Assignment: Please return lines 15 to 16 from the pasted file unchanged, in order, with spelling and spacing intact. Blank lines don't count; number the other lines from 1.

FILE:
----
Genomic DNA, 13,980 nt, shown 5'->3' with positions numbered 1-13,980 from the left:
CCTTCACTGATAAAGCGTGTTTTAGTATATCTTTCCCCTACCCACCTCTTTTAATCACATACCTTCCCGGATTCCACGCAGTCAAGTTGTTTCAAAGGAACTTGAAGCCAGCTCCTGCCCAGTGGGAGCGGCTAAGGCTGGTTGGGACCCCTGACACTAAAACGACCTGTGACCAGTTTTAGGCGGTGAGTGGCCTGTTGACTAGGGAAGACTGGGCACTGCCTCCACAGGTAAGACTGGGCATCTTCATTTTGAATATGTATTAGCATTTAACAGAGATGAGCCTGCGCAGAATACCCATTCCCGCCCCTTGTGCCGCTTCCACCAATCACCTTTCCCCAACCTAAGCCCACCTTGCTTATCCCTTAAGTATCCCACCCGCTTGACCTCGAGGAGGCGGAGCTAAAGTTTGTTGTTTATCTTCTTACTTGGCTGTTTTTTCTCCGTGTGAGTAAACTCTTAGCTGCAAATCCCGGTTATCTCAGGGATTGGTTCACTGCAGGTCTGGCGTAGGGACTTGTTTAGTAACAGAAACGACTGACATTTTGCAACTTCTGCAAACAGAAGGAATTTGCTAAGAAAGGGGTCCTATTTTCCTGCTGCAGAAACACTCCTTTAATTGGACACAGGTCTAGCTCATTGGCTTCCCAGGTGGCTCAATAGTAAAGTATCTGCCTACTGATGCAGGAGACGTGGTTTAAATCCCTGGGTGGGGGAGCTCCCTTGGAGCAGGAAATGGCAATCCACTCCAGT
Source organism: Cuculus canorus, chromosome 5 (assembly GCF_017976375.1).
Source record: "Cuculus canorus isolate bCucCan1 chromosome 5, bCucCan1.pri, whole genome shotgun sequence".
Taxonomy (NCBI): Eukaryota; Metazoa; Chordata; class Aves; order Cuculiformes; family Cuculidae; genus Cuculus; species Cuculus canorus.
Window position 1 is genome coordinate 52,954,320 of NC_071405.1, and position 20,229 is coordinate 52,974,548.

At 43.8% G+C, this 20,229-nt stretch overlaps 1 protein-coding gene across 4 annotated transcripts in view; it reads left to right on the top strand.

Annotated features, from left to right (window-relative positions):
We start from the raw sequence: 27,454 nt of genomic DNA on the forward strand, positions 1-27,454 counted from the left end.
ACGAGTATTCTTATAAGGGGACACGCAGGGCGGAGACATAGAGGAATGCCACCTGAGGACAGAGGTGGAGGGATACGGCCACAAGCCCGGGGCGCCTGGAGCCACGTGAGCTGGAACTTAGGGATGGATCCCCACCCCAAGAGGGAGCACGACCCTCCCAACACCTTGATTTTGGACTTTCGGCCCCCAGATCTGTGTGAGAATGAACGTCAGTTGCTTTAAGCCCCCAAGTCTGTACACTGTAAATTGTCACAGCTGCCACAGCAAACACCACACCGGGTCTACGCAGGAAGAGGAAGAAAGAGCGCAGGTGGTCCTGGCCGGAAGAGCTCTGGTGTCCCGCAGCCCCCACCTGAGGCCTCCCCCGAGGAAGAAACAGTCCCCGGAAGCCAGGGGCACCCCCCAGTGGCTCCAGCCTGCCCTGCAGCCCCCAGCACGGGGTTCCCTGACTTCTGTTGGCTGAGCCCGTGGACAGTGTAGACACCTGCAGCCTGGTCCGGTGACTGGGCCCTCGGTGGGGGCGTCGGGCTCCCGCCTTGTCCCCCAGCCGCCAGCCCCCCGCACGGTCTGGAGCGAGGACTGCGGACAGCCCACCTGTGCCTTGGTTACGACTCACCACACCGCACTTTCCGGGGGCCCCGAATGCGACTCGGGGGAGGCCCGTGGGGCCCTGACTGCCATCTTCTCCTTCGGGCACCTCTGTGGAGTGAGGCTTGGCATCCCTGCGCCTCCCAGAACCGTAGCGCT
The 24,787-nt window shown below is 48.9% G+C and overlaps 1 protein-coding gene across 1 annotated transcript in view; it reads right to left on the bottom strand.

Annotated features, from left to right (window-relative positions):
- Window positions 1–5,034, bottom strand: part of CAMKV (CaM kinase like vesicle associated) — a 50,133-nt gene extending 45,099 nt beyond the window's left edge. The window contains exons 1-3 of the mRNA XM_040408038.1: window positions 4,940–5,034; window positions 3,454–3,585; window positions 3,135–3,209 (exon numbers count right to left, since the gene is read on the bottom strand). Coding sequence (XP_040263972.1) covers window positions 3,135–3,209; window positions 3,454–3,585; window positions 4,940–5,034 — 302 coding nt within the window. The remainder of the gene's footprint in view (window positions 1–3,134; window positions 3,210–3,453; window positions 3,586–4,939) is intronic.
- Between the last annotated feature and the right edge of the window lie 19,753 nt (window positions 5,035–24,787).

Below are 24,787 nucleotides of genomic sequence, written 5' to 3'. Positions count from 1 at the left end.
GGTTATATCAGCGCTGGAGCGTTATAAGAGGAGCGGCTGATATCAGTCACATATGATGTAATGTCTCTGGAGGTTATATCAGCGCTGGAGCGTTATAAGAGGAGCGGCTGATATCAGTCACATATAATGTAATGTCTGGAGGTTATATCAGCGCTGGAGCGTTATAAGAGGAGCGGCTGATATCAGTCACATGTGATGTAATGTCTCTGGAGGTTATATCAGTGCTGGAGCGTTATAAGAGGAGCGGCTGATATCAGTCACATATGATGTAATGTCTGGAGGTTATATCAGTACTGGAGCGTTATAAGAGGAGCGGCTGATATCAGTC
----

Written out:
Below are 24,787 nucleotides of genomic sequence, written 5' to 3'. Positions count from 1 at the left end.
GGTTATATCAGCGCTGGAGCGTTATAAGAGGAGCGGCTGATATCAGTCACATATGATGTAATGTCTCTGGAGGTTATATCAGCGCTGGAGCGTTATAAGAGGAGCGGCTGATATCAGTCACATATAATGTAATGTCTGGAGGTTATATCAGCGCTGGAGCGTTATAAGAGGAGCGGCTGATATCAGTCACATGTGATGTAATGTCTCTGGAGGTTATATCAGTGCTGGAGCGTTATAAGAGGAGCGGCTGATATCAGTCACATATGATGTAATGTCTGGAGGTTATATCAGTACTGGAGCGTTATAAGAGGAGCGGCTGATATCAGTC